Proposed changes to racial discrimination law stir contention

MANY parents would take their children to parks to have some fun. But Ah-kiu (not her real name), a 43-year-old mother, is afraid to do so as she and her children have been called "locusts" with spite in a park twice.

Locust is a pejorative term that some locals use in referring to immigrants or visitors from the Mainland. In their minds, the mainlanders have encroached on Hong Kong's resources like pests.

Ah-kiu came to Hong Kong from the Mainland in 2008 to reunite with her family. On one occasion, a woman scolded her as a "locust" when Ah-kiu asked her to move aside of a slide so that her daughter could play on it. On another occasion, Ah-kiu and a friend went to a park with their children, and a man passing by mumbled: "Those locusts give birth to so many children."

The Equal Opportunities Commission, Hong Kong 's statutory body responsible for enforcing anti- discrimination laws, sees a need to combat the kind of discrimination that Ah-kiu has suffered by legislation.

In July, the commission started a consultation exercise to gauge public opinion on whether the scope of the Race Discrimination Ordinance should also outlaw discrimination on the grounds of "nationality, citizenship, residency or even though they are ethnically the same as Hong Kong people.

At the public forums held by the commission, some locals strongly opposed the proposed amendment. They were worried that people from the mainland would become "the privileged". In an article published in the Chinese language newspaper Ming Pao in October, Mr Fan Kwok-wai, a Legislative Council member who launched a pro- locals campaign called Hong Kong First, says the proposed amendment would strip the permanent residents of their priority over new immigrants, and thus cause a fierce competition for public resources between the two groups.

But Mr York Chow Yat-ngok, Chairman of the Equal Opportunities Commission, has countered that including newcomers or visitors from the Mainland under the Race Discrimination Ordinance will not give them social welfare or political rights enjoyed by Hong Kong permanent residents.

In an article also published in Ming Pao, Mr Chow says amending the law would protect both groups from discrimination. Referring to media reports about Hong Kong people allegedly not getting proper service at some shops in Tsim Sha Tsui selling luxury goods, he says amending the Race Discrimination Ordinance would benefit Hong Kong people as this kind of conduct would be an infringement of the amended law.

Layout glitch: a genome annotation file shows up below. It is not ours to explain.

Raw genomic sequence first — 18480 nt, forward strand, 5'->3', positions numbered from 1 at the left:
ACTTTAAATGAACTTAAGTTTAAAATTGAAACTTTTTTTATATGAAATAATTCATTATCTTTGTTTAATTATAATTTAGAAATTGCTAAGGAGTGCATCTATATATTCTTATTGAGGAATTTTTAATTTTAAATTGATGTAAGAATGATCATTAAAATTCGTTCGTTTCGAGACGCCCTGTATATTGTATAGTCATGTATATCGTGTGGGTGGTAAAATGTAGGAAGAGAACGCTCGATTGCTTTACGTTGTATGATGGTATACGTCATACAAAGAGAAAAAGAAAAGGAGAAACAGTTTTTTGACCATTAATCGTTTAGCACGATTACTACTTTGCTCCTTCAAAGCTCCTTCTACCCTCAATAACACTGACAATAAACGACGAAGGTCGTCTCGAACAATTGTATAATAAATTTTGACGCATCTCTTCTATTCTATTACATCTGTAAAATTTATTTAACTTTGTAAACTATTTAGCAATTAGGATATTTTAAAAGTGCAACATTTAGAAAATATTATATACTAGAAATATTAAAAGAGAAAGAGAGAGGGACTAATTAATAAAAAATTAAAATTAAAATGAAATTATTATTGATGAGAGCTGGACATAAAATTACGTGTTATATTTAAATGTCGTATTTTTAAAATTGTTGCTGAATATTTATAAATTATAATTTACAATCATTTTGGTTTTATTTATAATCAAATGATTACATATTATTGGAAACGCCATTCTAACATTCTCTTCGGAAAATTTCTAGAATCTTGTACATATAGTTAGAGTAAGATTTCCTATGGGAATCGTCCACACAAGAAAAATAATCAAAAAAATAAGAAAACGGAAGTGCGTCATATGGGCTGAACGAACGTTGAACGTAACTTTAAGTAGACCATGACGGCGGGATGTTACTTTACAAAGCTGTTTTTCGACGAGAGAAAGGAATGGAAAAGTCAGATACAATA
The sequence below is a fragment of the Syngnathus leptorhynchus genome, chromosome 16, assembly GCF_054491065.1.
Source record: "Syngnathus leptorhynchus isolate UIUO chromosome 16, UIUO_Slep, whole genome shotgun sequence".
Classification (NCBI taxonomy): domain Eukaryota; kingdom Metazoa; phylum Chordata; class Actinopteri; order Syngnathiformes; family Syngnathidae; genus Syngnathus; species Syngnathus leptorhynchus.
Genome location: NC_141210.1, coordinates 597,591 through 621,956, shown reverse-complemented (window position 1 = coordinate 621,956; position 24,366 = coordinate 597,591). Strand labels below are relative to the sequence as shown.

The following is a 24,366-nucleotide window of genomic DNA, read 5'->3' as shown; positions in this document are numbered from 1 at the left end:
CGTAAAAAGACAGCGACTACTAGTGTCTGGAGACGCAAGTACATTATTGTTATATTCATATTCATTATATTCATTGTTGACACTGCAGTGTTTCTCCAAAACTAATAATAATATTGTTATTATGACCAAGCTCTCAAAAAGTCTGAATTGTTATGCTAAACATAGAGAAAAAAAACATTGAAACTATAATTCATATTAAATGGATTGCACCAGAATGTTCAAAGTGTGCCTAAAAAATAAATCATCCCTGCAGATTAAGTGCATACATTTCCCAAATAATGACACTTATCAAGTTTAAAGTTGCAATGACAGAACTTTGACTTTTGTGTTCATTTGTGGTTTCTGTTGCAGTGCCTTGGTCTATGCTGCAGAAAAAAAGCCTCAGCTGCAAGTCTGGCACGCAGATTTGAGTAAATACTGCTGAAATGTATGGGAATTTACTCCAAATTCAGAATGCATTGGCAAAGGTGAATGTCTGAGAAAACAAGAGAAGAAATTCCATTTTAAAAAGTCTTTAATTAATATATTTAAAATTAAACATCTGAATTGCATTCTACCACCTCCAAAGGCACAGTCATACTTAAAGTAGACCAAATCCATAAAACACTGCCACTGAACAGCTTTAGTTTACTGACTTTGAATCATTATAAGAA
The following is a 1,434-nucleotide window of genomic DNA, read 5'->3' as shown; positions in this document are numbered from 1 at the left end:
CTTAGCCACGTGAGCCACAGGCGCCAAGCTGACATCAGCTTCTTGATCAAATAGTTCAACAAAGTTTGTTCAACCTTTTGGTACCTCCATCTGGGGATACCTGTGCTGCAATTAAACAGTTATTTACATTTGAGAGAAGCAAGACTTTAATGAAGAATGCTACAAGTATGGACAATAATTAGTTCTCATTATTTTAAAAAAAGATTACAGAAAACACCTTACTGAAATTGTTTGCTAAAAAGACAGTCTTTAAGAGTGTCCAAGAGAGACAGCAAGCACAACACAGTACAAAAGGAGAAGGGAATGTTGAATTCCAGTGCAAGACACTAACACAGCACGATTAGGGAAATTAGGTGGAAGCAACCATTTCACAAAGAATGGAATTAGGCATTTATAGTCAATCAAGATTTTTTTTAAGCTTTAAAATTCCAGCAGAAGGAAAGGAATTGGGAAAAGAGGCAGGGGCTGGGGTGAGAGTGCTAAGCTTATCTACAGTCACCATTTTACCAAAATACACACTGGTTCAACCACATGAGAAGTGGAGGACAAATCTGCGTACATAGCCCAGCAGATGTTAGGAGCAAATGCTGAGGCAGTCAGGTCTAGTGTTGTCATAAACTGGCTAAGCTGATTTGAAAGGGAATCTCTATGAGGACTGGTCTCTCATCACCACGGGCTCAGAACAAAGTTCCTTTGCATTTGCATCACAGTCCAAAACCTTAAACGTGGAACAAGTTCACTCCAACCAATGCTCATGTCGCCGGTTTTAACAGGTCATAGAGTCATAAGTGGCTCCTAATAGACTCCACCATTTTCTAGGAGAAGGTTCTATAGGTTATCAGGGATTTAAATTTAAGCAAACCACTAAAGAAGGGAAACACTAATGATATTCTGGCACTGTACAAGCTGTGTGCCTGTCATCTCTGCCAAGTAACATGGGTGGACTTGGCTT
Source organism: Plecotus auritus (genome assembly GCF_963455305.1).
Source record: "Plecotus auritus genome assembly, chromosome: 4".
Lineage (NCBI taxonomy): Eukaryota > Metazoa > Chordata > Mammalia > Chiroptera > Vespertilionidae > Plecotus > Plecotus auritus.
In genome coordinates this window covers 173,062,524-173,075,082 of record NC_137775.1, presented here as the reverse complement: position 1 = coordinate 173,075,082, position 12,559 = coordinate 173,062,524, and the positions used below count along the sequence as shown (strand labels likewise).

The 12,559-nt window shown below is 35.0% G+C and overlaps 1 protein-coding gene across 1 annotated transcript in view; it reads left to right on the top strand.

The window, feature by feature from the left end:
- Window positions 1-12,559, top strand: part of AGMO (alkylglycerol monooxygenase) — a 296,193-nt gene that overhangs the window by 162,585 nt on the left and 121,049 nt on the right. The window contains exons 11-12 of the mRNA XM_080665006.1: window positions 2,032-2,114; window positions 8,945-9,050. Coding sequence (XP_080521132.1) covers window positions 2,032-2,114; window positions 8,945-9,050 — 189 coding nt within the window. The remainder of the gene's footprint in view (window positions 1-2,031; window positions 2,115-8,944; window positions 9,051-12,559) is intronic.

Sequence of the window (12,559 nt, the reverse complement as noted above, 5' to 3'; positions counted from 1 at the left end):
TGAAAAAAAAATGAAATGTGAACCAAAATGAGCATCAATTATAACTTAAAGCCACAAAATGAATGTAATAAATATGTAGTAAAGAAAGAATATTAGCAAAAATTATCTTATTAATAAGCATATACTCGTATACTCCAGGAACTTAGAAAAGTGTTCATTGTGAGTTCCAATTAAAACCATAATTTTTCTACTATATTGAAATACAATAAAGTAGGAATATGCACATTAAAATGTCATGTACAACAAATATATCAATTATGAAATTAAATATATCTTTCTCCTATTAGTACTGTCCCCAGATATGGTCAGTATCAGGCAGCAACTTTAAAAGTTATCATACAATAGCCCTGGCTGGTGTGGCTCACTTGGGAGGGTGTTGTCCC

Miss Sze Lai-shan is a social worker of the Society for Community Organisation, a human rights group promoting equality among community members. She believes the amended law would provide a legal foundation for protecting the rights of mainland immigrants.

Miss Sze's organisation conducted a survey in September of newcomers from the mainland. It found that middle-aged female immigrants with low education faced severe discrimination in both the workplace and in their daily lives. Some were rejected for a job or scolded by vegetable vendors just because of their mainland origin, according to the survey. "There is currently no legal channel to lodge complaints about those discriminatory acts," said Miss Sze. She believes that people would continue to insult the new immigrants if there was no change in the law.

She said she had also encountered hostilities when she helped mainland immigrants, like being yelled at, with people telling her to "go to hell", at public sessions about the law review.

However, Mr Lee Tsz-king, Chairman of the Liberal Party Youth Committee, does not feel it necessary for the Equal Opportunities Commission to make everyone equal. "The Chinese word for discrimination literally means to see people differently. As every individual is different, what's wrong to see everyone differently?" asked Mr Lee.

The Liberty Party has long been opposing stricter anti-discrimination legislation. It is against amending the Race Discrimination Ordinance and laws that would expand the legal definition of marriage.

Mr Lee believes that exposing the new immigrants to the mainstream society is more helpful than setting them apart or protecting them by law. "They need to learn how to deal with discrimination instead of being given privileges," he said.

 

By Au Yeung Tsui See

Edited by Steven Wang

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